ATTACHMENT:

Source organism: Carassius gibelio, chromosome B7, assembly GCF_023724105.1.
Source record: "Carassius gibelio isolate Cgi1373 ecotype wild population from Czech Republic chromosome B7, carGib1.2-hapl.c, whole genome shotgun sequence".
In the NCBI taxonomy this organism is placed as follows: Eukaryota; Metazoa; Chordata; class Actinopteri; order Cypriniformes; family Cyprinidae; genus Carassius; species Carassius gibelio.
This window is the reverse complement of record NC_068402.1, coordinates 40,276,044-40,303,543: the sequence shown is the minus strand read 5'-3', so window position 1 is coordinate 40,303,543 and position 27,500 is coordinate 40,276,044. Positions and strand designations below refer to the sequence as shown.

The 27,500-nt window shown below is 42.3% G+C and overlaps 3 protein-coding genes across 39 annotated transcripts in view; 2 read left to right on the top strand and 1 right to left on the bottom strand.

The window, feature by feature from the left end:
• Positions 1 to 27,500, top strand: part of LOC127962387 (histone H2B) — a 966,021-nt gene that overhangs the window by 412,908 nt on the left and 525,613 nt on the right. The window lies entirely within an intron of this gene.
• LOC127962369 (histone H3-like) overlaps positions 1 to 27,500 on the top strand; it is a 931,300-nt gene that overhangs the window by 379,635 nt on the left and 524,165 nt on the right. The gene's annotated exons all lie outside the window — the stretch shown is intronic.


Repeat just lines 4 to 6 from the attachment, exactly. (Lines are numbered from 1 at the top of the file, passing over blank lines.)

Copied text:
This window is the reverse complement of record NC_068402.1, coordinates 40,276,044-40,303,543: the sequence shown is the minus strand read 5'-3', so window position 1 is coordinate 40,303,543 and position 27,500 is coordinate 40,276,044. Positions and strand designations below refer to the sequence as shown.

The 27,500-nt window shown below is 42.3% G+C and overlaps 3 protein-coding genes across 39 annotated transcripts in view; 2 read left to right on the top strand and 1 right to left on the bottom strand.

The window, feature by feature from the left end: